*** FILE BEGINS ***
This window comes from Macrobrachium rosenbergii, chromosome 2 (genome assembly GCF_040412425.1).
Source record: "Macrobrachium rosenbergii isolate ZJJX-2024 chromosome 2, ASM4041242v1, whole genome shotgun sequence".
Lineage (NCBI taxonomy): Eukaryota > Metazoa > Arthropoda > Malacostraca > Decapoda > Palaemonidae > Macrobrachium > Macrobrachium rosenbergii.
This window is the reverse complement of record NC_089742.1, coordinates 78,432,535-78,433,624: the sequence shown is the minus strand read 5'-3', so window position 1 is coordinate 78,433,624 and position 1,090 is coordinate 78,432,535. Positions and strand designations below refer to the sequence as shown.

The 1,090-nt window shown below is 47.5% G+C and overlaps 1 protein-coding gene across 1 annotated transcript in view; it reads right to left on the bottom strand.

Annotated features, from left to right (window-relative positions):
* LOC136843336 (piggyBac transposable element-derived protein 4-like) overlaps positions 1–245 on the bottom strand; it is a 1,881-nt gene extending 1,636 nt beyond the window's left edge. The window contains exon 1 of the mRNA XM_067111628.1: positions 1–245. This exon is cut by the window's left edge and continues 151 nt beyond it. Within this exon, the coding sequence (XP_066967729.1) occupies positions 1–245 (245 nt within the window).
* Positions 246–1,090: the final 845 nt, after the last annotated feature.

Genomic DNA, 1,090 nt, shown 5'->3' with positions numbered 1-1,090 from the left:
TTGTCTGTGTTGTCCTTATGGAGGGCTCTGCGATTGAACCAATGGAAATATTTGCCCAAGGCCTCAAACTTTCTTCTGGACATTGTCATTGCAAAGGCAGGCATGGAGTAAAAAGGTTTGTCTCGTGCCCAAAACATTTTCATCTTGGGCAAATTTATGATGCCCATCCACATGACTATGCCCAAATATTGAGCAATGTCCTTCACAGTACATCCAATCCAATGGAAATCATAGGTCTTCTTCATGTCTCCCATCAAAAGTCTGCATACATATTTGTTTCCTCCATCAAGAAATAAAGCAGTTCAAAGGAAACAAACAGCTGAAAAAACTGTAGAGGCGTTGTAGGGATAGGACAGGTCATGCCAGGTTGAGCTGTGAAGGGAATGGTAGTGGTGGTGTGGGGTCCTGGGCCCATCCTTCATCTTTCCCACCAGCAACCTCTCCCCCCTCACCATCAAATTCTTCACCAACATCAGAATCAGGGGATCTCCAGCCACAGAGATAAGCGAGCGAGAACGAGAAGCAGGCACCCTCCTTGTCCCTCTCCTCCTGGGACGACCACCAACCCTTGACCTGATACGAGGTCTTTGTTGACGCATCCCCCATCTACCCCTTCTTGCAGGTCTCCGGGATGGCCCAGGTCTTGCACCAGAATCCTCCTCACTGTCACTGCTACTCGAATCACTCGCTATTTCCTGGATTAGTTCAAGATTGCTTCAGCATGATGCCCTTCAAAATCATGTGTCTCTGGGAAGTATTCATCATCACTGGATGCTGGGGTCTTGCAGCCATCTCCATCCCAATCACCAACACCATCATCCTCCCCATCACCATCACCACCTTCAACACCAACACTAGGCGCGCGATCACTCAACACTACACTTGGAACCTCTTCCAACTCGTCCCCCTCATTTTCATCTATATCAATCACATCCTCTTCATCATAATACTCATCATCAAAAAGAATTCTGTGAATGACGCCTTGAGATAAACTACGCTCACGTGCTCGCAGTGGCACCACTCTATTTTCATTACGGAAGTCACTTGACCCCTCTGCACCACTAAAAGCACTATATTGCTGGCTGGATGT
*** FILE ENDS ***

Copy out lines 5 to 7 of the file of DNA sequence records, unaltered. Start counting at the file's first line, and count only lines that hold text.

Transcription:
The 1,090-nt window shown below is 47.5% G+C and overlaps 1 protein-coding gene across 1 annotated transcript in view; it reads right to left on the bottom strand.

Annotated features, from left to right (window-relative positions):
* LOC136843336 (piggyBac transposable element-derived protein 4-like) overlaps positions 1–245 on the bottom strand; it is a 1,881-nt gene extending 1,636 nt beyond the window's left edge. The window contains exon 1 of the mRNA XM_067111628.1: positions 1–245. This exon is cut by the window's left edge and continues 151 nt beyond it. Within this exon, the coding sequence (XP_066967729.1) occupies positions 1–245 (245 nt within the window).